The X Files Revisited: 3.21 Avatar
The X Files ran for nine seasons and two movies, charting the efforts of Agents Mulder and Scully in their search for the unexplained. Now eight years after the second movie The X Files: I Want To Believe, the show is returning for six new episodes in 2016. Here at The Digital Fix, we are going to work our way through each season, reviewing some of the big episodes – and both movies – across the years in the build up to season ten. With 202 episodes, there is simply too much to cover every episode; instead we'll pick the story highlights of each year. Avatar delves deep into the personal life of Assistant Director Walter Skinner, cementing his place as a pivotal character in the show...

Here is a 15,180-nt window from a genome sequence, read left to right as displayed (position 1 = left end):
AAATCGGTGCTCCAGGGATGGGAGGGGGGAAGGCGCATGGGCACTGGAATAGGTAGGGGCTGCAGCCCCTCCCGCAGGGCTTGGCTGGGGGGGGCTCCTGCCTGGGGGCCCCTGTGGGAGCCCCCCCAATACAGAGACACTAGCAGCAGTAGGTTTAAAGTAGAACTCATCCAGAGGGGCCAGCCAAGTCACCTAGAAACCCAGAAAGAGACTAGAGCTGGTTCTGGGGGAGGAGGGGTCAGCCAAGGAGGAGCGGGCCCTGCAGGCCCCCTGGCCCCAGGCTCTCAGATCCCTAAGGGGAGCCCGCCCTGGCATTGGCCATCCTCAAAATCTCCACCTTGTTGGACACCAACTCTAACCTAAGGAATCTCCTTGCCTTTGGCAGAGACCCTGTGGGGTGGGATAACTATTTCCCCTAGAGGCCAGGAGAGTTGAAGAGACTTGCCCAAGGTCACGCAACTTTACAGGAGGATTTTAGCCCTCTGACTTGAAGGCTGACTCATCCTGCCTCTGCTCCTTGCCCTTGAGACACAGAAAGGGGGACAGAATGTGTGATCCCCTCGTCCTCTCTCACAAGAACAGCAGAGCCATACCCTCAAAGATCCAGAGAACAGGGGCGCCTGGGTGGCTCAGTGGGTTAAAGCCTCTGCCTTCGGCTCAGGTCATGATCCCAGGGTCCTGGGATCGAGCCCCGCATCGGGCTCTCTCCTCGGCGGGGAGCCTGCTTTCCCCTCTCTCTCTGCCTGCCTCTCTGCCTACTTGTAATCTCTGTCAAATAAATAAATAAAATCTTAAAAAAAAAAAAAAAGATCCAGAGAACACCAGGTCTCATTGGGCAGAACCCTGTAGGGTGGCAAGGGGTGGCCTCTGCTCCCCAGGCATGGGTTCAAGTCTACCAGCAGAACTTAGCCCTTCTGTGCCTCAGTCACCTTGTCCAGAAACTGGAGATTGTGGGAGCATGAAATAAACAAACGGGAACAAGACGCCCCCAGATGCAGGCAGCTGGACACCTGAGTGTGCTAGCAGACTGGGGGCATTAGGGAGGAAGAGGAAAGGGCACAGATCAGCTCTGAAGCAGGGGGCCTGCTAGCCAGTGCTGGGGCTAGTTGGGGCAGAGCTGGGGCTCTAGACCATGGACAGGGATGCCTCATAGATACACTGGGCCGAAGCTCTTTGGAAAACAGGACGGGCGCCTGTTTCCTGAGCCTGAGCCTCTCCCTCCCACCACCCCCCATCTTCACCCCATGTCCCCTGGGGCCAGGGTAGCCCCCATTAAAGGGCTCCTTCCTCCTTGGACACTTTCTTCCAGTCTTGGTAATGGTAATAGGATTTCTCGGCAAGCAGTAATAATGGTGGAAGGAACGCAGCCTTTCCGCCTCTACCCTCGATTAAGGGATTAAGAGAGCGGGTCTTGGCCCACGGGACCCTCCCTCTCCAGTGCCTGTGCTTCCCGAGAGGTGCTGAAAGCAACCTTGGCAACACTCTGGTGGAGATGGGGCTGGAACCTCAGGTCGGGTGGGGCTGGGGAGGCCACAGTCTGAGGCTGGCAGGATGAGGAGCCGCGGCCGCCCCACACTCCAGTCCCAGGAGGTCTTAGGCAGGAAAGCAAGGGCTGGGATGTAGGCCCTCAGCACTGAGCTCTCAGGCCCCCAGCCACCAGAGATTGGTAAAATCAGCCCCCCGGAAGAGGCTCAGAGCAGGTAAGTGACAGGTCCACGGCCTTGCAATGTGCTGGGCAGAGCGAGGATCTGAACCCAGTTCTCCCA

Avatar is quite an important episode in the show's mythology; it is the first time Skinner encounters an X File. Stalked by a succubus, he finds himself framed for murder in a ploy to discredit and kick him out of the FBI and remove a key ally in Mulder and Scully's search for the truth. But while there are some strong moments in this episode, it also struggles somewhat to define whether it is a supernatural on conspiracy thriller episode. In truth it probably should have been the latter, but the trouble with genre shows is that they always feel the need to have the genre hook and for Skinner it is the visions of the old woman stalking him.
Still it is a good story for Skinner and the chance for Mitch Pileggi to stretch his acting chops. We certainly see the softer side to him in his complicated relationship with soon-to-be divorced ex wife Sharon. We also see him at him at his most vulnerable, perhaps more so than his shooting in Piper Maru / Apocrypha a few episodes earlier. His life may have hung in the balance in that episode but here his faced with surviving without the love of his life and his all-consuming work.